And what do you think about the relationship between the psychic change and the changes in society? Could we you this logic from understanding the individual to analyse society?
No, the way I understand it is that psychoanalysis makes a contribution to understanding. So through understanding the of nature of subjectivity or the nature of denial or unconscious we can make a contribution to understanding any situation with which human beings are involved. But we do not have the answer. It is not a reductionist psychology. So we don’t reduce socio-political-economic events purely to individual psychology. That would be a great error. But we could say that through our understanding of human psychology we can make a contribution along side economists, historians, anthropologists, sociologists and so on. And our contribution is unique in that we have this deep understanding of unconscious psychic life so we can bring that to the table but we don’t reduce it to that. For example, in the movement that started in Germany and then went to America of the Frankfurt school, the great philosophers like Adorno and various others they had seen the catastrophe of the second world war and they wanted to understand what is the soil inside of human being that makes these scene germinate. People can change quickly. From one moment, they can be friendly next-door neighbour and the next day slaughter each other. So we have to understand the nature of these processes inside us and we can ask what kind of socio-cultural-political process support the better parts of our nature and what support the destructive and violent parts of our nature. So from my perspective there should be a situation where there is social housing, social education and provisions that no one should be on the streets with no money and nothing. This creates a social condition in which we respect each other. Those social conditions in which the possibilities of welfare are destroyed and everything is turned into a capitalist market creates a social situation for the germination of greed, narcissism, selfishness and hatred of vulnerability.
So as an psychoanalyst who publishes his ideas publicly you can influence, for instance, some politicians or some people who design these things in order to help them find a better solution to solve these social problems?
Yes, it if they are available to be influenced. Many politicians have too much their eye on getting votes and less of an eye on this. Freud wrote famously in the ego and the id about how the ego tries to please everyone, it tries to please the instincts, it tries to please external reality, it tries to please the superego. And sometimes you can say that the ego is like a politician who is trying to make favor with everyone. But not all politicians are like that. Some politicians there are genuinely interested in trying to understand. And those who are can make use of the ideas that psychoanalysis might bring. I have spoken recently at the meeting about mental health and there was a member of parliament there and she was interested in what I brought in terms of the consequences for mentally ill people on the short term psychiatric treatment which provide no provision for the long-term care and turn everything into a packaged illnesses to be treated rather than a suffering human being. So she was interested. Other people may be interested in our understanding the rise of the right and racism and so on. But we should not expect it necessarily. Politicians have to listen to lot of people. It had to be particularly minded politicians. In England the long time ago the British Psychoanalytic Society made a more concrete contribution in terms of the decriminalization of homosexuality and also in terms of the end of the death penalty. We were asked our view and we were able to give our psychoanalytic understanding. I think that psychoanalysis as a subject has a less place in the cultural life than it did in 60s and therefore it is not so likely that a working party of the government would contact the British Psychoanalytic Society. But if they did we would be happy to offer a view.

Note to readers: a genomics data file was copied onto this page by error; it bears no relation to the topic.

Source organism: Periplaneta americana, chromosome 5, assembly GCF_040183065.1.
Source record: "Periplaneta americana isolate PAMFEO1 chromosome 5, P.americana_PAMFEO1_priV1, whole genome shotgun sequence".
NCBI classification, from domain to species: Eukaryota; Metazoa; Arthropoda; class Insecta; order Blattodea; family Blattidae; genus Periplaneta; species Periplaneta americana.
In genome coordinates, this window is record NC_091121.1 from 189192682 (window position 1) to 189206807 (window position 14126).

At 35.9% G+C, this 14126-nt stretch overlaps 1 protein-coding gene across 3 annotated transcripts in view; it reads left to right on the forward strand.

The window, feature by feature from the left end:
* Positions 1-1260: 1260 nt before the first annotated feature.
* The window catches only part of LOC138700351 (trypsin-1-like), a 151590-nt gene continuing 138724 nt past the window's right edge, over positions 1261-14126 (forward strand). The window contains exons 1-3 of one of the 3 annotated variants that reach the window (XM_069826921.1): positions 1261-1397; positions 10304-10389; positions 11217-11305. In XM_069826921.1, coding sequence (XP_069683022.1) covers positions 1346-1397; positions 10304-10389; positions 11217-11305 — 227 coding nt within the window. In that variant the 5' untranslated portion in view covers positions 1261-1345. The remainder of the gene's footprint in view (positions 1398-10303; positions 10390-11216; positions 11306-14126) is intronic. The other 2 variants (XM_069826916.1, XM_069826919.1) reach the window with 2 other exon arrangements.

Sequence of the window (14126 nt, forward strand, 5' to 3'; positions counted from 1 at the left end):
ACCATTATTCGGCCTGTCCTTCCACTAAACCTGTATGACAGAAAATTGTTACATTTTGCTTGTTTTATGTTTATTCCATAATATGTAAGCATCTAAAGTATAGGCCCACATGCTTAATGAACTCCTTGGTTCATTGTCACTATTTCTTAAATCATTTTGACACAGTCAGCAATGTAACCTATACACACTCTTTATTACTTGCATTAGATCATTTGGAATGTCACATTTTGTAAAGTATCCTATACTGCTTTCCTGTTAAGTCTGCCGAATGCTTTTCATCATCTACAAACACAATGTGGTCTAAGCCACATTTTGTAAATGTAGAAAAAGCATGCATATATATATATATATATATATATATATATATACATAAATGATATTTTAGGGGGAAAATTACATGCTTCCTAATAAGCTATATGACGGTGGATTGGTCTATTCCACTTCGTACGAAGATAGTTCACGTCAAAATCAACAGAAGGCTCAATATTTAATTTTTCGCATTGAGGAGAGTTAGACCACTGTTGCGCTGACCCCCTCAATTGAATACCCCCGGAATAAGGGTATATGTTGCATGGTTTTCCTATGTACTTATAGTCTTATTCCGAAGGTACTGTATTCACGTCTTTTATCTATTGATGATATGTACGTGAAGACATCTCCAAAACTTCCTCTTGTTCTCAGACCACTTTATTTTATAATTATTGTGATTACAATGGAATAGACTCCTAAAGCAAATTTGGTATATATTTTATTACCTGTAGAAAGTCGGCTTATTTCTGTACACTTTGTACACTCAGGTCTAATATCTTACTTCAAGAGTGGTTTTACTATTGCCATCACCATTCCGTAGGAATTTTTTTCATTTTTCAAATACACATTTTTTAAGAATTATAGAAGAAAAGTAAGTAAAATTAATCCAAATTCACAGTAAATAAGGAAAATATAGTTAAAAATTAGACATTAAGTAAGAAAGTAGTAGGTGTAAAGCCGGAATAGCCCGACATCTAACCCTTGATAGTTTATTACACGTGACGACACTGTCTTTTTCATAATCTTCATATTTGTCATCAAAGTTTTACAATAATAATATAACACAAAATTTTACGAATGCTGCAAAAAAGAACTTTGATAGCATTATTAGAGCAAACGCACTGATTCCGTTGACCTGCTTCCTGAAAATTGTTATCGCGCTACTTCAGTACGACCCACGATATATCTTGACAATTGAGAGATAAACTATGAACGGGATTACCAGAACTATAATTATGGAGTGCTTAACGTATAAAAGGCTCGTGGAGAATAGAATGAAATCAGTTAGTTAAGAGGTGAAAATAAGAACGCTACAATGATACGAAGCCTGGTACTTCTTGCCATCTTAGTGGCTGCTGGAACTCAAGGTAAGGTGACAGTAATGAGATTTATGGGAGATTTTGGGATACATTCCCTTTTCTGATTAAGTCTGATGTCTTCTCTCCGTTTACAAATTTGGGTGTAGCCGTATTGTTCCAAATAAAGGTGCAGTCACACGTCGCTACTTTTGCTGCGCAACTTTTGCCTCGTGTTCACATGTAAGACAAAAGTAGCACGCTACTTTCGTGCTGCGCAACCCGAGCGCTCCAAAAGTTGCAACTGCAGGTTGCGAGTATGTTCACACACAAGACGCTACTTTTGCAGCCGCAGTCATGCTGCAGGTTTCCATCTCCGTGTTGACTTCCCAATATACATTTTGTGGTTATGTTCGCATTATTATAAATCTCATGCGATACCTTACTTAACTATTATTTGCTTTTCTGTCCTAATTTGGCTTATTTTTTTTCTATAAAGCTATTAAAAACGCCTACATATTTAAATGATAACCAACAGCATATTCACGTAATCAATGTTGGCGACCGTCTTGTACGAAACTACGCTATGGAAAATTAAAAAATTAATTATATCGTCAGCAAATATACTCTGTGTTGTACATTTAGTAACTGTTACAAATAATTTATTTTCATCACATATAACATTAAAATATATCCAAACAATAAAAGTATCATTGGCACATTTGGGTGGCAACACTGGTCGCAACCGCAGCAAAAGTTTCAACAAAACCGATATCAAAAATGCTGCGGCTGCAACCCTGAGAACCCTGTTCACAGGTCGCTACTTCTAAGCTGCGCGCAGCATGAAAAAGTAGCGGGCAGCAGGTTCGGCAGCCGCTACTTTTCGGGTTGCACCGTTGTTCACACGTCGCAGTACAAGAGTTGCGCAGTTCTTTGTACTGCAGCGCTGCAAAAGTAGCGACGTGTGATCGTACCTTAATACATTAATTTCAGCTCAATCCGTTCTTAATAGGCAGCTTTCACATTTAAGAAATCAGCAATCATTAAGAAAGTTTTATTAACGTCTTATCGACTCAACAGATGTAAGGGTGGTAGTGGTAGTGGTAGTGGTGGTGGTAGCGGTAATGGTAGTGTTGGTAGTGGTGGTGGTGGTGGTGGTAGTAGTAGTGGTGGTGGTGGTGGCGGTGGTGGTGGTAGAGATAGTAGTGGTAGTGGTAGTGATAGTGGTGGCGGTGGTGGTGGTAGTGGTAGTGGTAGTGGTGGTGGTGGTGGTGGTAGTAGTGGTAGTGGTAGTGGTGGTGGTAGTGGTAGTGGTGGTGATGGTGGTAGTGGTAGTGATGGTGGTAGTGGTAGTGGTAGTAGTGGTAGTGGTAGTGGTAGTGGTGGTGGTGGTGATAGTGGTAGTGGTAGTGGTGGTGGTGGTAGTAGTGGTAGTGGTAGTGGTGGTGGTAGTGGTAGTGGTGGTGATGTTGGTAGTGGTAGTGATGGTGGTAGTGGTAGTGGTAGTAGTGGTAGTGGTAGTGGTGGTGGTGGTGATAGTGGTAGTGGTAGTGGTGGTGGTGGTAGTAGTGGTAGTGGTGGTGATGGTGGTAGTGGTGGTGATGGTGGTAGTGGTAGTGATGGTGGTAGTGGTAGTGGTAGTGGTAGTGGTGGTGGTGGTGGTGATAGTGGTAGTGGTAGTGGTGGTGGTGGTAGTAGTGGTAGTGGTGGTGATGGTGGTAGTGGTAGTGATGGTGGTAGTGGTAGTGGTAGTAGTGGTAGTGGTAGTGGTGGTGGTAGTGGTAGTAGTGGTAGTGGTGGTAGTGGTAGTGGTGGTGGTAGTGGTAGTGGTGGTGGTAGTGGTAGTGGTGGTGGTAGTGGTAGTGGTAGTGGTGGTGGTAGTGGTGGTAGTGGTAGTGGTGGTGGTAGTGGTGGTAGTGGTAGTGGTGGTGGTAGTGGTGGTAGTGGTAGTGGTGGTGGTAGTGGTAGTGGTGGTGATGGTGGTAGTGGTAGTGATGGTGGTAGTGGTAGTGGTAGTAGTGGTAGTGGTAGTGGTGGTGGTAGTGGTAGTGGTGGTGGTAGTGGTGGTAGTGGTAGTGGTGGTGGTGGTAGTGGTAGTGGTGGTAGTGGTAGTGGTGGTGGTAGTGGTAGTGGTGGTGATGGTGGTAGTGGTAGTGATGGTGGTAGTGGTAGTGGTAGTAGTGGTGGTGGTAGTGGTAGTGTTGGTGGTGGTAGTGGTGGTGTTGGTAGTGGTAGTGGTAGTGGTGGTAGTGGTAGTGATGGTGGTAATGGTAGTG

David Bell is a training Analyst of the British Psychoanalytic Society and also a Past President. He is a consultant psychiatrist at the Tavistock where he directs a specialist unit (the Fitzjohns Unit) for serious/enduring complex disorders. In 2012-13 he was Visiting Professorial Fellow at Birkbeck College London. His writing and lecturing interests include the development of psychoanalytic concepts, psychosis and borderline states. Throughout his professional career he has been deeply involved in the relation between psychoanalysis and other disciplines: literature, philosophy, culture and socio-political issues and has published extensively in these areas. Publications include Paranoia, Psychoanalysis and Culture, Reason and Passion, Living on the Border. He is one of the UKs leading psychiatric experts in asylum and human rights.